Helicron was born nearly 90 years ago, has used aircraft technology to move. This is one of the unique cars born in the 1930s of the last century.
It is often said that necessity is the mother of invention and throughout human history this has been proven many times. We can mention the important inventions of the modern world that were born out of necessity such as the electric light bulb, the telephone, and of course the automobile. In it, the auto industry alone has had a lot of creativity, and before man made a standard design, some cars of the past looked a bit eccentric.
One of them is the Helicron, an open-wheeled classic of the 1930s that used a propeller to move. A large part of the inspiration for the Helicron came from the aircraft technology of the time, but just one look at this car will tell you why it couldn’t take off. Here, we will learn more about this car using unique aircraft technology.
This quirky vehicle looks like a hybrid between a biplane from World War I and a car. In fact, this description is part of how the Helicron works. This car was built in the 1930s and uses a giant front-mounted propeller like a biplane.
The chassis was built by the famous French engineer Lucien Rosengart. However, a strange feature of this chassis is that the steering wheel will be used to turn the rear wheel in reverse to the front wheel. Instead of using engines to send power to the wheels, Helicron uses propellers as the main thrust. This design means it doesn’t need a gas pedal. Instead, it has a lever to increase the rpm of the propeller when you pull it down, and if you pull it up, the engine will stop spinning completely.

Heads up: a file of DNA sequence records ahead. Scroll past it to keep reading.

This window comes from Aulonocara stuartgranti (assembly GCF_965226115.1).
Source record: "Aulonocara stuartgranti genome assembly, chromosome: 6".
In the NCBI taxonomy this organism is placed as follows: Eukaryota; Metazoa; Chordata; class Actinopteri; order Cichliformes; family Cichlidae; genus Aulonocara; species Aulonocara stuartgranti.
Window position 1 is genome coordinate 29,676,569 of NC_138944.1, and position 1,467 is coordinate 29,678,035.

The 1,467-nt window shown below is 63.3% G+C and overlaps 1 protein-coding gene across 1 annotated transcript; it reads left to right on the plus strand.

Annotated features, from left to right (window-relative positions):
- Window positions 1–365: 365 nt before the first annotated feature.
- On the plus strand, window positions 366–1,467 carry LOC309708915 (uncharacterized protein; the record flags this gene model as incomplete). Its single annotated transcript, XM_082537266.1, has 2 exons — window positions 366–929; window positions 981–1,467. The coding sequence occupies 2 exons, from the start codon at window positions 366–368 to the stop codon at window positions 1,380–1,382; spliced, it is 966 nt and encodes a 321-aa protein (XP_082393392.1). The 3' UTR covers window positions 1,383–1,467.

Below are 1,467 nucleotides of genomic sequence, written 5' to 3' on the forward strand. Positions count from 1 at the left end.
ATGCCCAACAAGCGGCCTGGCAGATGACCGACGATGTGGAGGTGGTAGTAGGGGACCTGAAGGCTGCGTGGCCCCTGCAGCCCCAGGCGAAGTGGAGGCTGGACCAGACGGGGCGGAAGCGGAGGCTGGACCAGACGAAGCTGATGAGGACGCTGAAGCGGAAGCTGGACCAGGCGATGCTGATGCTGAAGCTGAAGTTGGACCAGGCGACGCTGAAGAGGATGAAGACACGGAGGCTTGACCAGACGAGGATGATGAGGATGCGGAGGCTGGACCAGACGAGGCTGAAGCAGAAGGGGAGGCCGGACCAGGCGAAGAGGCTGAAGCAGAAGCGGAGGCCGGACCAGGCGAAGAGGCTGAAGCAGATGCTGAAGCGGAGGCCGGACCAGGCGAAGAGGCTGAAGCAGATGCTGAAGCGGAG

The lever can be positioned freely, which means that the rpm will react to the position of the lever. It is placed next to the steering wheel to allow the driver, or pilot, to keep the controls at their fingertips. In addition, Helicron also has an emergency brake next to the steering wheel and brake pedal that you can find on a regular car.
After failing to become popular in the 1930s, the Helicron pictured here was abandoned in a warehouse. It lay dormant for nearly 70 years until it was discovered in 2000. When discovered, the car was sent for restoration. Although long forgotten, when it was brought into a shop in 2000, engineers tried their best to restore it to its former condition.
Most of the original Helicron parts were rusted or rotted, but they were replaced with similar ones. The original wooden frame had to be sandblasted and treated to make it shiny again, while the interior was re-upholstered and the gear system recreated. While many of the original parts were found and used during the restoration, the original engine was not so lucky.
The restored Helicron may lack the original engine, but it was replaced with a Citroen GS four-cylinder. While the exact amount of horsepower and torque is unknown, the new engine provides the Helicron’s propeller with enough power to propel it to speeds of 120 km/h. Since Helicron has a relatively simple construction, it weighs only 454 kg. The Helicron has no gearbox installed, and the engine’s power is solely dependent on the throttle.
While the Helicron is certainly a unique car, it doesn’t have many positive advantages. The large propeller in front is like a life-threatening weapon when it works. Besides, the driver of the Helicron also has to face extremely high-pitched noise from the front. Those propellers spin pretty fast, and the driver can’t seem to hear anything else while driving.
Speed is another issue at Helicron. When operating on the street, Helicron moves not as fast as expected. Sometimes it runs so slow that the rider needs to jump out and push it by hand to catch the wind. However, even when moving at slow speeds, Helicron always feels unsafe.
However, the driver in the video admits that the Helicron driving experience is also very interesting and different. Despite the obvious dangers and drawbacks, after the Helicron was fully restored in 2000, French safety inspectors inspected the vehicle and deemed it safe to use on public roads.